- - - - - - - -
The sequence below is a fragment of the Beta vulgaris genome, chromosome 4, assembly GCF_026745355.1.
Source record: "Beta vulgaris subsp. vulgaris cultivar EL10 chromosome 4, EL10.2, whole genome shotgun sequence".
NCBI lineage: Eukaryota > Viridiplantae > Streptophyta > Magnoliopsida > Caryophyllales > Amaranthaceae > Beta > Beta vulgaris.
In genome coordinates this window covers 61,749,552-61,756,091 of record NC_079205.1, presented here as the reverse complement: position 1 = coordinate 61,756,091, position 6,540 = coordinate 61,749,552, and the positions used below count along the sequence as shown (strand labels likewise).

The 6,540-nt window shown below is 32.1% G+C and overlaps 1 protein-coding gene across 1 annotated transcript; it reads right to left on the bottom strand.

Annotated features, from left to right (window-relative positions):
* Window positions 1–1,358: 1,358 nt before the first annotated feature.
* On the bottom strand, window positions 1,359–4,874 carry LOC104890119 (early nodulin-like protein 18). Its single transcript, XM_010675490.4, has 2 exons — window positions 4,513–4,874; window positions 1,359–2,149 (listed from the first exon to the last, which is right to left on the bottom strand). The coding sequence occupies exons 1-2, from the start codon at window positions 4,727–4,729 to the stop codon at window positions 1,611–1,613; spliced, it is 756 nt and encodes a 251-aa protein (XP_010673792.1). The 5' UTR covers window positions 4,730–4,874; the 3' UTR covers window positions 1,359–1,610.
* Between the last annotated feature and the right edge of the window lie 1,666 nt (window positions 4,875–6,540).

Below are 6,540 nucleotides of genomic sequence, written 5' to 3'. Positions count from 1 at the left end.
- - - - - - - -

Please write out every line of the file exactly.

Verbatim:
The sequence below is a fragment of the Beta vulgaris genome, chromosome 4, assembly GCF_026745355.1.
Source record: "Beta vulgaris subsp. vulgaris cultivar EL10 chromosome 4, EL10.2, whole genome shotgun sequence".
NCBI lineage: Eukaryota > Viridiplantae > Streptophyta > Magnoliopsida > Caryophyllales > Amaranthaceae > Beta > Beta vulgaris.
In genome coordinates this window covers 61,749,552-61,756,091 of record NC_079205.1, presented here as the reverse complement: position 1 = coordinate 61,756,091, position 6,540 = coordinate 61,749,552, and the positions used below count along the sequence as shown (strand labels likewise).

The 6,540-nt window shown below is 32.1% G+C and overlaps 1 protein-coding gene across 1 annotated transcript; it reads right to left on the bottom strand.

Annotated features, from left to right (window-relative positions):
* Window positions 1–1,358: 1,358 nt before the first annotated feature.
* On the bottom strand, window positions 1,359–4,874 carry LOC104890119 (early nodulin-like protein 18). Its single transcript, XM_010675490.4, has 2 exons — window positions 4,513–4,874; window positions 1,359–2,149 (listed from the first exon to the last, which is right to left on the bottom strand). The coding sequence occupies exons 1-2, from the start codon at window positions 4,727–4,729 to the stop codon at window positions 1,611–1,613; spliced, it is 756 nt and encodes a 251-aa protein (XP_010673792.1). The 5' UTR covers window positions 4,730–4,874; the 3' UTR covers window positions 1,359–1,610.
* Between the last annotated feature and the right edge of the window lie 1,666 nt (window positions 4,875–6,540).

Below are 6,540 nucleotides of genomic sequence, written 5' to 3'. Positions count from 1 at the left end.